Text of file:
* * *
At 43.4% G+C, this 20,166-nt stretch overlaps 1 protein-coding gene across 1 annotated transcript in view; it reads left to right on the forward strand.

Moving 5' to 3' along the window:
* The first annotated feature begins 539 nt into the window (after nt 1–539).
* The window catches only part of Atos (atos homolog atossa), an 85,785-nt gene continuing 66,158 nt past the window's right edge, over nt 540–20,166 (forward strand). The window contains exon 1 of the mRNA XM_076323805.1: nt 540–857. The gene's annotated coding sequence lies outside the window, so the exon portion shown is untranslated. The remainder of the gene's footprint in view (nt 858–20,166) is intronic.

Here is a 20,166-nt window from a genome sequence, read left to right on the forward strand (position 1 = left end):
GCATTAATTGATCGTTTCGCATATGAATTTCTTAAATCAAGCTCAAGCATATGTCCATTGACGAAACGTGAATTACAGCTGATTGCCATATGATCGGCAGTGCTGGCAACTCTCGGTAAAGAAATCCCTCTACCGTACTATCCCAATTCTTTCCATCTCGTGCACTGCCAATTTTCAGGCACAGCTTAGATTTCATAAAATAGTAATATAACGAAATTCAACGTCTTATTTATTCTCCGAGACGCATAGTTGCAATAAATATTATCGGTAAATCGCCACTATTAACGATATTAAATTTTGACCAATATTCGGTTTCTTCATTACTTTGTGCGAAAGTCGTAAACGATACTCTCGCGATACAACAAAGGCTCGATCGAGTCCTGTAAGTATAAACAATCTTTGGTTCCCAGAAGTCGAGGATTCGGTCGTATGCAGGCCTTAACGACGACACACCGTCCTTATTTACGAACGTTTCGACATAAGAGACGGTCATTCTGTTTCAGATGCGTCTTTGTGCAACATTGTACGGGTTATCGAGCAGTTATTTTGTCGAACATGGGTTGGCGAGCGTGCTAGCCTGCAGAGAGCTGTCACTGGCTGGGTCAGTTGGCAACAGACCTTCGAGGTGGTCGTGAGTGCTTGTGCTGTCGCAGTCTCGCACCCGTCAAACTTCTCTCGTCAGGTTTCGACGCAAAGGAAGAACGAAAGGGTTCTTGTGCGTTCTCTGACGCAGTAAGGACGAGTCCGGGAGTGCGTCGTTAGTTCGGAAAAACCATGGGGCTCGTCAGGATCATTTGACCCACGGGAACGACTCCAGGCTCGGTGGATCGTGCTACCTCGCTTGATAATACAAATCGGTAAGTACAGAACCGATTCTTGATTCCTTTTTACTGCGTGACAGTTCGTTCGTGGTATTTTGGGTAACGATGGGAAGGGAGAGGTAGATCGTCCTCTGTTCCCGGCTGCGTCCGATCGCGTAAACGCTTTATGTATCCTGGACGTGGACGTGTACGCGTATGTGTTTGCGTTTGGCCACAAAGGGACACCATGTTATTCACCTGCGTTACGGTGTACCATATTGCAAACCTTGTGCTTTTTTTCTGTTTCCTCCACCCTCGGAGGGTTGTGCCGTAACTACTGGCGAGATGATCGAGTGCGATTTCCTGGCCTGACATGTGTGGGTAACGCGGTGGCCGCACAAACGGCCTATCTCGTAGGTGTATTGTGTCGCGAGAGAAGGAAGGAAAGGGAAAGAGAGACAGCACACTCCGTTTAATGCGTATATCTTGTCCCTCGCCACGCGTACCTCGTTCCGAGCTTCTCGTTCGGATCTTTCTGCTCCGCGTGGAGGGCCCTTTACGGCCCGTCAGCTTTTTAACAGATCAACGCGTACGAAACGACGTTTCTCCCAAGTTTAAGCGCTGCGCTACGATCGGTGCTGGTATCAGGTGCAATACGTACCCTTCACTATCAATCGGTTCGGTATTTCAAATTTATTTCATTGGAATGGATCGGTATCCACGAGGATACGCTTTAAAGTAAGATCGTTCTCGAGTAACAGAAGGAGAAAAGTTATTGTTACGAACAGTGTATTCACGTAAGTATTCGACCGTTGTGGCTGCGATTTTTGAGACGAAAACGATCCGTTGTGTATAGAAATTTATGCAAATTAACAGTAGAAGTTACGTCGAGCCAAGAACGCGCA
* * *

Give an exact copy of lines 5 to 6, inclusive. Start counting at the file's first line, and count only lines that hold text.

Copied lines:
Here is a 20,166-nt window from a genome sequence, read left to right on the forward strand (position 1 = left end):
GCATTAATTGATCGTTTCGCATATGAATTTCTTAAATCAAGCTCAAGCATATGTCCATTGACGAAACGTGAATTACAGCTGATTGCCATATGATCGGCAGTGCTGGCAACTCTCGGTAAAGAAATCCCTCTACCGTACTATCCCAATTCTTTCCATCTCGTGCACTGCCAATTTTCAGGCACAGCTTAGATTTCATAAAATAGTAATATAACGAAATTCAACGTCTTATTTATTCTCCGAGACGCATAGTTGCAATAAATATTATCGGTAAATCGCCACTATTAACGATATTAAATTTTGACCAATATTCGGTTTCTTCATTACTTTGTGCGAAAGTCGTAAACGATACTCTCGCGATACAACAAAGGCTCGATCGAGTCCTGTAAGTATAAACAATCTTTGGTTCCCAGAAGTCGAGGATTCGGTCGTATGCAGGCCTTAACGACGACACACCGTCCTTATTTACGAACGTTTCGACATAAGAGACGGTCATTCTGTTTCAGATGCGTCTTTGTGCAACATTGTACGGGTTATCGAGCAGTTATTTTGTCGAACATGGGTTGGCGAGCGTGCTAGCCTGCAGAGAGCTGTCACTGGCTGGGTCAGTTGGCAACAGACCTTCGAGGTGGTCGTGAGTGCTTGTGCTGTCGCAGTCTCGCACCCGTCAAACTTCTCTCGTCAGGTTTCGACGCAAAGGAAGAACGAAAGGGTTCTTGTGCGTTCTCTGACGCAGTAAGGACGAGTCCGGGAGTGCGTCGTTAGTTCGGAAAAACCATGGGGCTCGTCAGGATCATTTGACCCACGGGAACGACTCCAGGCTCGGTGGATCGTGCTACCTCGCTTGATAATACAAATCGGTAAGTACAGAACCGATTCTTGATTCCTTTTTACTGCGTGACAGTTCGTTCGTGGTATTTTGGGTAACGATGGGAAGGGAGAGGTAGATCGTCCTCTGTTCCCGGCTGCGTCCGATCGCGTAAACGCTTTATGTATCCTGGACGTGGACGTGTACGCGTATGTGTTTGCGTTTGGCCACAAAGGGACACCATGTTATTCACCTGCGTTACGGTGTACCATATTGCAAACCTTGTGCTTTTTTTCTGTTTCCTCCACCCTCGGAGGGTTGTGCCGTAACTACTGGCGAGATGATCGAGTGCGATTTCCTGGCCTGACATGTGTGGGTAACGCGGTGGCCGCACAAACGGCCTATCTCGTAGGTGTATTGTGTCGCGAGAGAAGGAAGGAAAGGGAAAGAGAGACAGCACACTCCGTTTAATGCGTATATCTTGTCCCTCGCCACGCGTACCTCGTTCCGAGCTTCTCGTTCGGATCTTTCTGCTCCGCGTGGAGGGCCCTTTACGGCCCGTCAGCTTTTTAACAGATCAACGCGTACGAAACGACGTTTCTCCCAAGTTTAAGCGCTGCGCTACGATCGGTGCTGGTATCAGGTGCAATACGTACCCTTCACTATCAATCGGTTCGGTATTTCAAATTTATTTCATTGGAATGGATCGGTATCCACGAGGATACGCTTTAAAGTAAGATCGTTCTCGAGTAACAGAAGGAGAAAAGTTATTGTTACGAACAGTGTATTCACGTAAGTATTCGACCGTTGTGGCTGCGATTTTTGAGACGAAAACGATCCGTTGTGTATAGAAATTTATGCAAATTAACAGTAGAAGTTACGTCGAGCCAAGAACGCGCA